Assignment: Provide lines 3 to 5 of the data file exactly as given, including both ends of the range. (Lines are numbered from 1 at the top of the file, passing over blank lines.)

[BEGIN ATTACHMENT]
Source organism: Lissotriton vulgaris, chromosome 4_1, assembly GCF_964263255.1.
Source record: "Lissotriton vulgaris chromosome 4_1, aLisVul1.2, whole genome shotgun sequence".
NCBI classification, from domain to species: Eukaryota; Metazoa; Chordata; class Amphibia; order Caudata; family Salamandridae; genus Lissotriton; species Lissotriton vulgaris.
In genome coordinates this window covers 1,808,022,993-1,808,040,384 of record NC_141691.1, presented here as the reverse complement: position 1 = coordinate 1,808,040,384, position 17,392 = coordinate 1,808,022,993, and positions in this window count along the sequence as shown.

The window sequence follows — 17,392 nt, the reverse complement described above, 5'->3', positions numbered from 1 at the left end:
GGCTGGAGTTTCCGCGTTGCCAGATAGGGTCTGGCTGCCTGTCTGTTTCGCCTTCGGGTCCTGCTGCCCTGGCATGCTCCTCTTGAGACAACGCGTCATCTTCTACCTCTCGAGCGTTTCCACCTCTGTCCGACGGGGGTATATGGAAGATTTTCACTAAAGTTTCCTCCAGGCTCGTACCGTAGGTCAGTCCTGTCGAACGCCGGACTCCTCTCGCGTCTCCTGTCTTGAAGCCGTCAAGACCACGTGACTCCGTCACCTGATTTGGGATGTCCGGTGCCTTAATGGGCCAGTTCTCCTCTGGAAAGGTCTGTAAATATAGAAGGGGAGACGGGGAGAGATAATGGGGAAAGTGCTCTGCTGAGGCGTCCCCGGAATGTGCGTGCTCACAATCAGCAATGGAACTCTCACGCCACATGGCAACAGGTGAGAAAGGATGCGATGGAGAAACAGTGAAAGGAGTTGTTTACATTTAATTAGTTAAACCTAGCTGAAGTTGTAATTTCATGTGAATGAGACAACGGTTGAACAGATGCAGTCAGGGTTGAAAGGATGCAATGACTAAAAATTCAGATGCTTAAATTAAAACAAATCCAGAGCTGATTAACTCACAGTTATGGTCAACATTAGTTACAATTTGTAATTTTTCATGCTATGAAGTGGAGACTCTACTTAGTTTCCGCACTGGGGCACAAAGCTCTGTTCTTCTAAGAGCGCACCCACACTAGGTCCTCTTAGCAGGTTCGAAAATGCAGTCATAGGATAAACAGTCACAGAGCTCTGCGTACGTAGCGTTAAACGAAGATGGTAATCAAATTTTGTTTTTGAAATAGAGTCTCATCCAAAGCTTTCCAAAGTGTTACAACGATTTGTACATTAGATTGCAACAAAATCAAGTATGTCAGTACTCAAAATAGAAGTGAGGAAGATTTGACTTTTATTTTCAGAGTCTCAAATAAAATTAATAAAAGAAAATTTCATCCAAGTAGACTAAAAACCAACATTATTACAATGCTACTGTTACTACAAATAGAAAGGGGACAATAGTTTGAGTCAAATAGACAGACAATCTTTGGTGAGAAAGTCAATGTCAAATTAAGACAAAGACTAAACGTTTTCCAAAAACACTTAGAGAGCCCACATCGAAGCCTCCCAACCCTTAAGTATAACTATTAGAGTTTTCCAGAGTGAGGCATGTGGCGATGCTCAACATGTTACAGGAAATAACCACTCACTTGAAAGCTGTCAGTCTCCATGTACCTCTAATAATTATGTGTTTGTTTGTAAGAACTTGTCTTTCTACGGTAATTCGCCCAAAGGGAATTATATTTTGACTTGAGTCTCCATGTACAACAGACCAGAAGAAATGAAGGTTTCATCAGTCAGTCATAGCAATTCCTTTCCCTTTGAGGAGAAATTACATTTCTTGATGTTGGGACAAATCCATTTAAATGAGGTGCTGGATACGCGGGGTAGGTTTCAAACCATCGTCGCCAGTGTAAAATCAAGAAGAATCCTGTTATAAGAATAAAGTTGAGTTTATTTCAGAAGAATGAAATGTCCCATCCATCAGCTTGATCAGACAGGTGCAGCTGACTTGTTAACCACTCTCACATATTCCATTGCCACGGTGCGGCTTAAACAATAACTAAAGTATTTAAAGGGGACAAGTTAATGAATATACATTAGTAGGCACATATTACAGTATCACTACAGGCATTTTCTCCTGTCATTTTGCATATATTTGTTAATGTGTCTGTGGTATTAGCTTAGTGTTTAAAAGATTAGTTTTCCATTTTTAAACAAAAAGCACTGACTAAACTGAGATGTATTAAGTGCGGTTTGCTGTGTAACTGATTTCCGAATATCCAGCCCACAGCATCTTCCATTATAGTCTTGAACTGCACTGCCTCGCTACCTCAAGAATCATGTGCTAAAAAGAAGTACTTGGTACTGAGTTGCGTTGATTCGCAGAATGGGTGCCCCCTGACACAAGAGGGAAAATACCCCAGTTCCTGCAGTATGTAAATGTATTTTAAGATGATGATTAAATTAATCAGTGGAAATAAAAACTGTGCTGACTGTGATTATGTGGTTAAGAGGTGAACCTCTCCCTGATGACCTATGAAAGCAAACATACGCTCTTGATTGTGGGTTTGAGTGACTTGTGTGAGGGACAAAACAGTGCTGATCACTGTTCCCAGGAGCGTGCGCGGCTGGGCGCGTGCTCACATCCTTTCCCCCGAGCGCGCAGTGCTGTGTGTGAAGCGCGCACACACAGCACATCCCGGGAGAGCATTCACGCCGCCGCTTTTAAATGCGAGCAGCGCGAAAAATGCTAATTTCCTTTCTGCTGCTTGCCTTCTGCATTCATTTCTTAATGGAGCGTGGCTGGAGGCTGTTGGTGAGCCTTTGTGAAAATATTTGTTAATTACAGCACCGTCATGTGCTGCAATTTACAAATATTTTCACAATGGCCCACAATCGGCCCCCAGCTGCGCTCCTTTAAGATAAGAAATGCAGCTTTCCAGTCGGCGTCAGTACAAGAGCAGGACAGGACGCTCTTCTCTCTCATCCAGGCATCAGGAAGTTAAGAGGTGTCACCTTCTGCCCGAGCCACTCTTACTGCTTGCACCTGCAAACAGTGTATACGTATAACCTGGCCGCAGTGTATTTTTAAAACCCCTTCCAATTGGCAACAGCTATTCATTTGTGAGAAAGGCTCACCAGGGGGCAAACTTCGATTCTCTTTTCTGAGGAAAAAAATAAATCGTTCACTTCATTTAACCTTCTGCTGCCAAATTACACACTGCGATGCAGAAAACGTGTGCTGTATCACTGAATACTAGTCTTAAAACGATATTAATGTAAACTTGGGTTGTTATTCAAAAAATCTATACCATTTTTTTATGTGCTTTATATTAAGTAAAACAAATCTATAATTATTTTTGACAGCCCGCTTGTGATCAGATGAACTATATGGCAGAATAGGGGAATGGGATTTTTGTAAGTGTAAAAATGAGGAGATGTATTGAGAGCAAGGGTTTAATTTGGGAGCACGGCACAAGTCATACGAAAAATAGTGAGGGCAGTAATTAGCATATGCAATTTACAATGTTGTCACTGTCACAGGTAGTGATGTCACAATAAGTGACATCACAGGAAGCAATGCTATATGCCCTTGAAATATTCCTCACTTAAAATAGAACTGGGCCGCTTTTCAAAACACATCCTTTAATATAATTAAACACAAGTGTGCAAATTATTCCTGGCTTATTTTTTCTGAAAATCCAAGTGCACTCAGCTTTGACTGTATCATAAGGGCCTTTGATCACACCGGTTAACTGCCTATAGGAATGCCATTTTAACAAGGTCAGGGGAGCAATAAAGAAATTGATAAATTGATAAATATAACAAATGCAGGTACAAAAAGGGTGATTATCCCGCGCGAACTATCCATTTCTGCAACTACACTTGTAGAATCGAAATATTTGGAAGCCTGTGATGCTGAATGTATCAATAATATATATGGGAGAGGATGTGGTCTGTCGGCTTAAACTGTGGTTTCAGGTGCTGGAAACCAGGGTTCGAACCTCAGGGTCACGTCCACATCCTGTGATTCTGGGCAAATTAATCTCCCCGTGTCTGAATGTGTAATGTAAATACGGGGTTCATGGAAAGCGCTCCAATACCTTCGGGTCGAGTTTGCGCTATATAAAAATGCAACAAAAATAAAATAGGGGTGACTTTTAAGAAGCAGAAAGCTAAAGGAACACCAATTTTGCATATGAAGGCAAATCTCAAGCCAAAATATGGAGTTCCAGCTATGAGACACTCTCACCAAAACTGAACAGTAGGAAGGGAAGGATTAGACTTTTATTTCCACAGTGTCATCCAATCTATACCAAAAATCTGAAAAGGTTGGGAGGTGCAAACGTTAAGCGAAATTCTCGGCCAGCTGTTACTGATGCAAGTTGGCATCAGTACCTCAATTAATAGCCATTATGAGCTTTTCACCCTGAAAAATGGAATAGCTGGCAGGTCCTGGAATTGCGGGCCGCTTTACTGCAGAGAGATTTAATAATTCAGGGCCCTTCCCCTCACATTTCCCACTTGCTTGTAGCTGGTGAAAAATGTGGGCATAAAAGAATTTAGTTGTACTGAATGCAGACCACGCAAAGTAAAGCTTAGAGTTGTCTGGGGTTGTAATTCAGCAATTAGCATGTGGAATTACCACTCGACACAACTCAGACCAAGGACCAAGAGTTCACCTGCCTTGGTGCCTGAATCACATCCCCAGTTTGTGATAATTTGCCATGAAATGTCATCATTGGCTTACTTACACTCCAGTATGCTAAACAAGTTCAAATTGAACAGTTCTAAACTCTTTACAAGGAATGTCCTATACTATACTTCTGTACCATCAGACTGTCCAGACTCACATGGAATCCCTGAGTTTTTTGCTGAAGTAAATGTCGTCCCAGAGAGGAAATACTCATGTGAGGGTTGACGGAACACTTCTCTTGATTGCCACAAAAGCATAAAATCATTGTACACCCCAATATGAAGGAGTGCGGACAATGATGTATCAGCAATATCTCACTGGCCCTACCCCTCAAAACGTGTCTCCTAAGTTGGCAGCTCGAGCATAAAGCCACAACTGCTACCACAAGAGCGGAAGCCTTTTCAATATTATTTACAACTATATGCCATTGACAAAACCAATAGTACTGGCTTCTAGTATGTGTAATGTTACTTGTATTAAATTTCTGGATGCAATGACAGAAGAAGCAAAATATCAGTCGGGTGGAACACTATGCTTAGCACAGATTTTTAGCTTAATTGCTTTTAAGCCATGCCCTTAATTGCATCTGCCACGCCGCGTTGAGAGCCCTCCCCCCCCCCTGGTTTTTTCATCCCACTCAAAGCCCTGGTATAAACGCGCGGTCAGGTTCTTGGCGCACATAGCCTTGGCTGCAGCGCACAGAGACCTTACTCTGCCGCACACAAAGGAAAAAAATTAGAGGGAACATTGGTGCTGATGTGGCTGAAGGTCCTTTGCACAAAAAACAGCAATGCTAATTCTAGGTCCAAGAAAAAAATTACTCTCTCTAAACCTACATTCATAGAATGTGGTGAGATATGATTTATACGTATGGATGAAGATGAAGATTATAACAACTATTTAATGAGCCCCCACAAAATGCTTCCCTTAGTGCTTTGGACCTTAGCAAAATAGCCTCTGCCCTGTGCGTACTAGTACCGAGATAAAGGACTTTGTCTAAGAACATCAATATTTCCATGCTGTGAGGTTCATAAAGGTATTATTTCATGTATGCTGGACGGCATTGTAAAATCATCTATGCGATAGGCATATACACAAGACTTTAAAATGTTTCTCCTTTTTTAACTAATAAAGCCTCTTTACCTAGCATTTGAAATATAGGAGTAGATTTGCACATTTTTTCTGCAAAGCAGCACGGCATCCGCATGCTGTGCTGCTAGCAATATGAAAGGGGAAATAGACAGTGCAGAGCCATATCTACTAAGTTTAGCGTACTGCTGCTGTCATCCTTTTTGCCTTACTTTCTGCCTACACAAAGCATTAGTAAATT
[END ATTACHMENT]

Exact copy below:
NCBI classification, from domain to species: Eukaryota; Metazoa; Chordata; class Amphibia; order Caudata; family Salamandridae; genus Lissotriton; species Lissotriton vulgaris.
In genome coordinates this window covers 1,808,022,993-1,808,040,384 of record NC_141691.1, presented here as the reverse complement: position 1 = coordinate 1,808,040,384, position 17,392 = coordinate 1,808,022,993, and positions in this window count along the sequence as shown.

The window sequence follows — 17,392 nt, the reverse complement described above, 5'->3', positions numbered from 1 at the left end: